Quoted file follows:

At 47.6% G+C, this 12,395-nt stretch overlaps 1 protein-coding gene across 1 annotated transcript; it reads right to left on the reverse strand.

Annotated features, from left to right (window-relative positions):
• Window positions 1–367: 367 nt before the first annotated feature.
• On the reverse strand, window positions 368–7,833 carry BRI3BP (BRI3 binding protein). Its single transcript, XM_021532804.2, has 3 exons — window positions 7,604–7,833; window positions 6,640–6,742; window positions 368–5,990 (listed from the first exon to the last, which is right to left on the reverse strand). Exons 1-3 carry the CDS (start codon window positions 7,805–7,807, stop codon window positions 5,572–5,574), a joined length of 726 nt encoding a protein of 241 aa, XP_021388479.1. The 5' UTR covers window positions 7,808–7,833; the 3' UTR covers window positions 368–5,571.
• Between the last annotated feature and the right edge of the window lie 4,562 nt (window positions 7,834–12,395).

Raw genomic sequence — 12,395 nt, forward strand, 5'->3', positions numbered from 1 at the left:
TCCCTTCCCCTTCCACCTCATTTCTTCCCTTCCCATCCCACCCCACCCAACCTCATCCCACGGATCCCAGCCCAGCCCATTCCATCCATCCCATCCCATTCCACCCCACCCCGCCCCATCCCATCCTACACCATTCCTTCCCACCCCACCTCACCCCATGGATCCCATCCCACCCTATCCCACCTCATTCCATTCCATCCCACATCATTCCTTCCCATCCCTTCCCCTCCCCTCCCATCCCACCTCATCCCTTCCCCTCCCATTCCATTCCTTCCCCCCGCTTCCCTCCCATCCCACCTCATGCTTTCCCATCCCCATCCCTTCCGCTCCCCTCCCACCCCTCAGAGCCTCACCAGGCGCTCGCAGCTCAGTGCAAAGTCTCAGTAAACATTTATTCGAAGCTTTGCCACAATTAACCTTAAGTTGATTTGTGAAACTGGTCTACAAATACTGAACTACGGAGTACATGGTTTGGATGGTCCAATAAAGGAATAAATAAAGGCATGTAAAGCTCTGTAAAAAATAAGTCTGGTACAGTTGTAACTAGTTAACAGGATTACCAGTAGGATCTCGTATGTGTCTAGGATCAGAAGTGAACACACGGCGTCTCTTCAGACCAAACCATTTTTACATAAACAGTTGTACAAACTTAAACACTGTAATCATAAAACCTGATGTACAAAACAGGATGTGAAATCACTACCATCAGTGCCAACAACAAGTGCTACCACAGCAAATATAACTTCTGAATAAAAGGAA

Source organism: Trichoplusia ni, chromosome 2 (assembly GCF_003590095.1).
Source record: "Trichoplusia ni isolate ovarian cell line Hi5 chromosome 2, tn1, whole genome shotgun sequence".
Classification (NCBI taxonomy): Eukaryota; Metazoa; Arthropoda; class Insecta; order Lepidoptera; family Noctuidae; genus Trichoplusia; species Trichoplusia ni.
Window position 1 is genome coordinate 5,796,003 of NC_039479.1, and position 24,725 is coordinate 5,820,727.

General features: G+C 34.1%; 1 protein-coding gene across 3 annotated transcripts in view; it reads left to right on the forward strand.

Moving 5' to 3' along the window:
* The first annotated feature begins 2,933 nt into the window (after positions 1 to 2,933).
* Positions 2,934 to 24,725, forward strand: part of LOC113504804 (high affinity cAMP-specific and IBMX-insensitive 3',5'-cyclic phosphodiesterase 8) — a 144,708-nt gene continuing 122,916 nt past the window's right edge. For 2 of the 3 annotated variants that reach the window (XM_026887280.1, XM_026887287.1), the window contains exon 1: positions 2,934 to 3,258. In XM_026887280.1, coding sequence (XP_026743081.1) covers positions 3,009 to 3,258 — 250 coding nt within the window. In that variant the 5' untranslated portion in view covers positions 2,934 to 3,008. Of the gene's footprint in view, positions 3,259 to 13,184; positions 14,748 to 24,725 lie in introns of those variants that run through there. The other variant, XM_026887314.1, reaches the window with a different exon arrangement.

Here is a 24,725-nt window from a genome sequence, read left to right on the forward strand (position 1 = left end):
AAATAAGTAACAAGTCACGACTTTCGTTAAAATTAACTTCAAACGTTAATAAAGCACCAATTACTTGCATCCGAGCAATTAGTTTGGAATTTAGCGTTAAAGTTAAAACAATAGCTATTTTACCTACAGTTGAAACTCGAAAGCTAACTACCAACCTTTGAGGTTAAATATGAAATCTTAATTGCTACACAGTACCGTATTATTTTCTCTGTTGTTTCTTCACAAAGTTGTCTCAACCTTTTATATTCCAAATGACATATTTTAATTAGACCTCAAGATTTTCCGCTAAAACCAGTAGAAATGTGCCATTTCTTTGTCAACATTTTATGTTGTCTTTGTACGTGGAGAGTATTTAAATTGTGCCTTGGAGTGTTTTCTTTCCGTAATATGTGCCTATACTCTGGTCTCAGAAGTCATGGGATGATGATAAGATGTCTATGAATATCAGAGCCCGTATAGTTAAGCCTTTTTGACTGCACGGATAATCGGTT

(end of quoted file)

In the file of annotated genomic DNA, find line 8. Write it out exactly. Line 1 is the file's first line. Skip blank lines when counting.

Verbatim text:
Source organism: Trichoplusia ni, chromosome 2 (assembly GCF_003590095.1).